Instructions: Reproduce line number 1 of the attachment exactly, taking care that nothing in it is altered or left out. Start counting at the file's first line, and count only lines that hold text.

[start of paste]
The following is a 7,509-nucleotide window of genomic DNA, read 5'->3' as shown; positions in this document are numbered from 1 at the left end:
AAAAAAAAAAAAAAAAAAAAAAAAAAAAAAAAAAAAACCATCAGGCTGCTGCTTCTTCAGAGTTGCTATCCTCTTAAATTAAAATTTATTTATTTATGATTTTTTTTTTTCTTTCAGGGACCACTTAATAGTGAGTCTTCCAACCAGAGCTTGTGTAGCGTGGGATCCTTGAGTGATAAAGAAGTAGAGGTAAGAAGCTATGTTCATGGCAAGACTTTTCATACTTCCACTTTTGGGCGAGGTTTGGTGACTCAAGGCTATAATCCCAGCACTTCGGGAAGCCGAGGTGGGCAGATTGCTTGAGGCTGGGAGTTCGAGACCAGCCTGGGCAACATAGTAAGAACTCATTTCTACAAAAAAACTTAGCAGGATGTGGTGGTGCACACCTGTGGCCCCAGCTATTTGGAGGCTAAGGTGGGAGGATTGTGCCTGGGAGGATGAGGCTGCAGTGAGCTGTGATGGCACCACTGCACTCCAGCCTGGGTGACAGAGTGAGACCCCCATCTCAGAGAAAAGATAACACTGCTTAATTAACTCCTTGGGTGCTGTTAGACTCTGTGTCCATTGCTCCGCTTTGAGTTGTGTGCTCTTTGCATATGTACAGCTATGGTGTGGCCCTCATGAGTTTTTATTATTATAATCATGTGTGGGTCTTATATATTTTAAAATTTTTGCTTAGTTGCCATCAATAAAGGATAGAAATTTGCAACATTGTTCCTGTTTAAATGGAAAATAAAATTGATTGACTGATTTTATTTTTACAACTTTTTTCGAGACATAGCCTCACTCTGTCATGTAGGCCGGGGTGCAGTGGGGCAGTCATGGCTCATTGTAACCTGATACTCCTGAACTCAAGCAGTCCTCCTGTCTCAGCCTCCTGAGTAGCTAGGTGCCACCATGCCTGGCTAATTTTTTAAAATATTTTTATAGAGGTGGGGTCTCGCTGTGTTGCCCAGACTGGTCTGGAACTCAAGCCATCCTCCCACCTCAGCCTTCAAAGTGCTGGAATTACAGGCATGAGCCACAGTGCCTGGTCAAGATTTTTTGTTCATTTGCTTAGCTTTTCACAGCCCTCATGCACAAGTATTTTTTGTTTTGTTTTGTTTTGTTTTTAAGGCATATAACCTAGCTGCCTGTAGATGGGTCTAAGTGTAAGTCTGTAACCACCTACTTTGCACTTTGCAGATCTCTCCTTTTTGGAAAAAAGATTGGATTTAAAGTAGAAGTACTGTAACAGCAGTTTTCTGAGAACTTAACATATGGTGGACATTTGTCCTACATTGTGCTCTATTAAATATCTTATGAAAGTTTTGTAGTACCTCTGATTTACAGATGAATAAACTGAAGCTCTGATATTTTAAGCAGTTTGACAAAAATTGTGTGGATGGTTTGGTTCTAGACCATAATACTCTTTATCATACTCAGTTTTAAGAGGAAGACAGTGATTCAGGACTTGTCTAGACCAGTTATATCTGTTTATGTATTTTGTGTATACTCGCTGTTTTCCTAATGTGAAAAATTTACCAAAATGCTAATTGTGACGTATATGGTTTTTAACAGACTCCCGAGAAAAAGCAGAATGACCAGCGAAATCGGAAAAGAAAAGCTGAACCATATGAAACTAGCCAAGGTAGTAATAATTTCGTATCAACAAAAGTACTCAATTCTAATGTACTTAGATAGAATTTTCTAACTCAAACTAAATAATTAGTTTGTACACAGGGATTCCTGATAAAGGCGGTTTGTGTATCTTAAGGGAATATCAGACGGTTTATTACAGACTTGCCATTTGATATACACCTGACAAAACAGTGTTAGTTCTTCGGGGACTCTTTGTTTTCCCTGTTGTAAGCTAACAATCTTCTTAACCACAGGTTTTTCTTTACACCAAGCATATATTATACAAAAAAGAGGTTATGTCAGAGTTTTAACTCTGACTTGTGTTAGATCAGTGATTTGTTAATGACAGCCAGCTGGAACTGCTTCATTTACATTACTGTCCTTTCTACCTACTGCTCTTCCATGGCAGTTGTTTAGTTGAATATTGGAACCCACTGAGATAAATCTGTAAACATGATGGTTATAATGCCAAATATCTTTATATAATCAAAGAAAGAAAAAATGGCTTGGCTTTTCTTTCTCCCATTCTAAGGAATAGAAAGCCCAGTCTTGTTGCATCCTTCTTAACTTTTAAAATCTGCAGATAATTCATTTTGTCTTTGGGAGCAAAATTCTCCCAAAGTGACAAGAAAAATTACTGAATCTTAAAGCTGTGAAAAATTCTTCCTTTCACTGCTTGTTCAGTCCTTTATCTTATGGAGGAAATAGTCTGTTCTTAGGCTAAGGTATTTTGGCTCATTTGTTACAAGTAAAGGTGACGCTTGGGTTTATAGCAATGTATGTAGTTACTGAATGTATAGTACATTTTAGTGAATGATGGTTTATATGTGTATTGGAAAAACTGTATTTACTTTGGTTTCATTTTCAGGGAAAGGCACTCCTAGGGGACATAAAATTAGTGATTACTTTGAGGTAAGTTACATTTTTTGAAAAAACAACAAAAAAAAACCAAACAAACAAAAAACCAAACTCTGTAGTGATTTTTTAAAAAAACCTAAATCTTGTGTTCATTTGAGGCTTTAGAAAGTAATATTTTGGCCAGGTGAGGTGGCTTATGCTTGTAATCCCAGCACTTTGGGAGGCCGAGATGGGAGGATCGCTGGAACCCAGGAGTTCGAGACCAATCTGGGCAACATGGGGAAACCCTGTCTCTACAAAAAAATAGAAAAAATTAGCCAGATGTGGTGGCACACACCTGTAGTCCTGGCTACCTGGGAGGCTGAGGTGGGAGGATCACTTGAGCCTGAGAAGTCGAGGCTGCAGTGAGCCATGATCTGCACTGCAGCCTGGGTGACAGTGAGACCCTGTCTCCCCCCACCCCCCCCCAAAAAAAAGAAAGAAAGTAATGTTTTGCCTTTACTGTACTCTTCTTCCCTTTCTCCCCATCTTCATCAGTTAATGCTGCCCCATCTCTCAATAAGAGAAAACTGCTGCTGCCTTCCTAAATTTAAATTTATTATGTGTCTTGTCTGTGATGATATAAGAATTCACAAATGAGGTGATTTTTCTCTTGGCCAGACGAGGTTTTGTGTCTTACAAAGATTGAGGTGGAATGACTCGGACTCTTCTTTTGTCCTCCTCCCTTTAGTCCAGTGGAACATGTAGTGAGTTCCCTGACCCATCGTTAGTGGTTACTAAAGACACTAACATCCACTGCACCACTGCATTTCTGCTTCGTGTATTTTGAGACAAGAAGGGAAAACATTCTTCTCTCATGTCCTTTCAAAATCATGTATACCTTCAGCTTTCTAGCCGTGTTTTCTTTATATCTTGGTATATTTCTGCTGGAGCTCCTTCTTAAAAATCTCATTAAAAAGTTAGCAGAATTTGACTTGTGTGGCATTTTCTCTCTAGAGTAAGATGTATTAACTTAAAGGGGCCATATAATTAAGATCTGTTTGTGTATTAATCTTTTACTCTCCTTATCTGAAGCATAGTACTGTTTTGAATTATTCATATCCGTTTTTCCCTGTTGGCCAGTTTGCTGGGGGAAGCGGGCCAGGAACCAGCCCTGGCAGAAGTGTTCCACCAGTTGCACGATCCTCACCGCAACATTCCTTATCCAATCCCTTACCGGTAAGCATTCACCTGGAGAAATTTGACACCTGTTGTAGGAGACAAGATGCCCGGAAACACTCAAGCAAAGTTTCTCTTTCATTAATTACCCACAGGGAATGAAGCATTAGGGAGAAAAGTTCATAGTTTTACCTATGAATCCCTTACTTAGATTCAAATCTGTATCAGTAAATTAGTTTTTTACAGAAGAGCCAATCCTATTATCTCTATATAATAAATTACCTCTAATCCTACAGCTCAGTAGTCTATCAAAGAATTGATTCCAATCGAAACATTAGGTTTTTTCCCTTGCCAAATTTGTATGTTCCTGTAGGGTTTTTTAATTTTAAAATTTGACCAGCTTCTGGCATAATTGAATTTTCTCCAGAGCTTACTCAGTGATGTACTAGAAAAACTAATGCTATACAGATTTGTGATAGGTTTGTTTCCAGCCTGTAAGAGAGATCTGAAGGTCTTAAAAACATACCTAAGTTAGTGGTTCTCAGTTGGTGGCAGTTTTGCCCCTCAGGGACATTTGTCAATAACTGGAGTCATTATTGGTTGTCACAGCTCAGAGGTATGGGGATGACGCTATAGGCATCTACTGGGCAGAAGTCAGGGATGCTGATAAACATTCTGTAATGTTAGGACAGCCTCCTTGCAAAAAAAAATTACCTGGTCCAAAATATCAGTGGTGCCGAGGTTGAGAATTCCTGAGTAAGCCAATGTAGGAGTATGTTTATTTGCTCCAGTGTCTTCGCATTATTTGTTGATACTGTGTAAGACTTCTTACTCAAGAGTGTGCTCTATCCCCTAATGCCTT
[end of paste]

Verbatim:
The following is a 7,509-nucleotide window of genomic DNA, read 5'->3' as shown; positions in this document are numbered from 1 at the left end: